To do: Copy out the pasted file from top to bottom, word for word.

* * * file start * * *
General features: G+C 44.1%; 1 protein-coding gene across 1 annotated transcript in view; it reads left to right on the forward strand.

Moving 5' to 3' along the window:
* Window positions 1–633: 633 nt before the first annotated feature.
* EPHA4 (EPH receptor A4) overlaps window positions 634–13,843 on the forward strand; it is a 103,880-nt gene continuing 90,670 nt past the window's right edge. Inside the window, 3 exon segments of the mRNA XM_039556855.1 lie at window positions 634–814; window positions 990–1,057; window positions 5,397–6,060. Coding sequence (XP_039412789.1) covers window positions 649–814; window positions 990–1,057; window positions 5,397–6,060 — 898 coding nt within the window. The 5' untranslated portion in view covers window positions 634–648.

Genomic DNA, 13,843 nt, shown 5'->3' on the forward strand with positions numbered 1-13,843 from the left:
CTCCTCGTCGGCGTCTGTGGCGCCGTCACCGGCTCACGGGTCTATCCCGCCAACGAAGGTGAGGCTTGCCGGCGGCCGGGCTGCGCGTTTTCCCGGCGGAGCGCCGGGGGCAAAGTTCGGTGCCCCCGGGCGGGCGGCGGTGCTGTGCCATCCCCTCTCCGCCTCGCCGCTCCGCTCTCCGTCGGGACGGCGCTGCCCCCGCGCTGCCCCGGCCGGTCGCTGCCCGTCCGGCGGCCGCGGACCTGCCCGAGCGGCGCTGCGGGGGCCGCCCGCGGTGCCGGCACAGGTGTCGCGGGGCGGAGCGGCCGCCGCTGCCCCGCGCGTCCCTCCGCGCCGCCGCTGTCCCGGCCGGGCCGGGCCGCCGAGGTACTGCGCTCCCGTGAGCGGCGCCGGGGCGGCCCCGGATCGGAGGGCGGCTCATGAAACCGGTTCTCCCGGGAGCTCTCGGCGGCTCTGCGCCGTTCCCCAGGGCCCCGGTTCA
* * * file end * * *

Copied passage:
General features: G+C 44.1%; 1 protein-coding gene across 1 annotated transcript in view; it reads left to right on the forward strand.

Moving 5' to 3' along the window:
* Window positions 1–633: 633 nt before the first annotated feature.
* EPHA4 (EPH receptor A4) overlaps window positions 634–13,843 on the forward strand; it is a 103,880-nt gene continuing 90,670 nt past the window's right edge. Inside the window, 3 exon segments of the mRNA XM_039556855.1 lie at window positions 634–814; window positions 990–1,057; window positions 5,397–6,060. Coding sequence (XP_039412789.1) covers window positions 649–814; window positions 990–1,057; window positions 5,397–6,060 — 898 coding nt within the window. The 5' untranslated portion in view covers window positions 634–648.

Genomic DNA, 13,843 nt, shown 5'->3' on the forward strand with positions numbered 1-13,843 from the left:
CTCCTCGTCGGCGTCTGTGGCGCCGTCACCGGCTCACGGGTCTATCCCGCCAACGAAGGTGAGGCTTGCCGGCGGCCGGGCTGCGCGTTTTCCCGGCGGAGCGCCGGGGGCAAAGTTCGGTGCCCCCGGGCGGGCGGCGGTGCTGTGCCATCCCCTCTCCGCCTCGCCGCTCCGCTCTCCGTCGGGACGGCGCTGCCCCCGCGCTGCCCCGGCCGGTCGCTGCCCGTCCGGCGGCCGCGGACCTGCCCGAGCGGCGCTGCGGGGGCCGCCCGCGGTGCCGGCACAGGTGTCGCGGGGCGGAGCGGCCGCCGCTGCCCCGCGCGTCCCTCCGCGCCGCCGCTGTCCCGGCCGGGCCGGGCCGCCGAGGTACTGCGCTCCCGTGAGCGGCGCCGGGGCGGCCCCGGATCGGAGGGCGGCTCATGAAACCGGTTCTCCCGGGAGCTCTCGGCGGCTCTGCGCCGTTCCCCAGGGCCCCGGTTCA